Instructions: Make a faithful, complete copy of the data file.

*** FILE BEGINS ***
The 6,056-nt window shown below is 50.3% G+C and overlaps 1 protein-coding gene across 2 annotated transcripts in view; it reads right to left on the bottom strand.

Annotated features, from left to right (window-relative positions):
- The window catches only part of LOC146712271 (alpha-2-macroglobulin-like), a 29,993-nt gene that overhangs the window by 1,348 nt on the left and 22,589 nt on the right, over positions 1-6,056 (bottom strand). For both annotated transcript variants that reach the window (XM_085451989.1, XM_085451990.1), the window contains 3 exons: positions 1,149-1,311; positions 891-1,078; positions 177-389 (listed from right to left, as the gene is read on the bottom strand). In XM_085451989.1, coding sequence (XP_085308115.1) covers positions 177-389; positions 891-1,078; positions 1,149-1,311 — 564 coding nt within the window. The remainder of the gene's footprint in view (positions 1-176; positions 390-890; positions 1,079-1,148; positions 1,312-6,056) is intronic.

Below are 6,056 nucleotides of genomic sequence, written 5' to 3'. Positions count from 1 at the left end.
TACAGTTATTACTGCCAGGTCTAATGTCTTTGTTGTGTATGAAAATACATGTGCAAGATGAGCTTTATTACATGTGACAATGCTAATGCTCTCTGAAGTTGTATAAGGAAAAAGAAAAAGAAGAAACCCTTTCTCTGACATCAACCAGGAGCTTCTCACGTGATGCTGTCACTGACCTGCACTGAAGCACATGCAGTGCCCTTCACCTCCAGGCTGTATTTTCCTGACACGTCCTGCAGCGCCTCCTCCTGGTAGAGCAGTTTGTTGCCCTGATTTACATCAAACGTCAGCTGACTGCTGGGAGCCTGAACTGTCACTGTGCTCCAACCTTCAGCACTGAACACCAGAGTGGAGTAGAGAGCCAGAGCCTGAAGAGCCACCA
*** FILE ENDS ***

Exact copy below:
The 6,056-nt window shown below is 50.3% G+C and overlaps 1 protein-coding gene across 2 annotated transcripts in view; it reads right to left on the bottom strand.

Annotated features, from left to right (window-relative positions):
- The window catches only part of LOC146712271 (alpha-2-macroglobulin-like), a 29,993-nt gene that overhangs the window by 1,348 nt on the left and 22,589 nt on the right, over positions 1-6,056 (bottom strand). For both annotated transcript variants that reach the window (XM_085451989.1, XM_085451990.1), the window contains 3 exons: positions 1,149-1,311; positions 891-1,078; positions 177-389 (listed from right to left, as the gene is read on the bottom strand). In XM_085451989.1, coding sequence (XP_085308115.1) covers positions 177-389; positions 891-1,078; positions 1,149-1,311 — 564 coding nt within the window. The remainder of the gene's footprint in view (positions 1-176; positions 390-890; positions 1,079-1,148; positions 1,312-6,056) is intronic.

Below are 6,056 nucleotides of genomic sequence, written 5' to 3'. Positions count from 1 at the left end.
TACAGTTATTACTGCCAGGTCTAATGTCTTTGTTGTGTATGAAAATACATGTGCAAGATGAGCTTTATTACATGTGACAATGCTAATGCTCTCTGAAGTTGTATAAGGAAAAAGAAAAAGAAGAAACCCTTTCTCTGACATCAACCAGGAGCTTCTCACGTGATGCTGTCACTGACCTGCACTGAAGCACATGCAGTGCCCTTCACCTCCAGGCTGTATTTTCCTGACACGTCCTGCAGCGCCTCCTCCTGGTAGAGCAGTTTGTTGCCCTGATTTACATCAAACGTCAGCTGACTGCTGGGAGCCTGAACTGTCACTGTGCTCCAACCTTCAGCACTGAACACCAGAGTGGAGTAGAGAGCCAGAGCCTGAAGAGCCACCA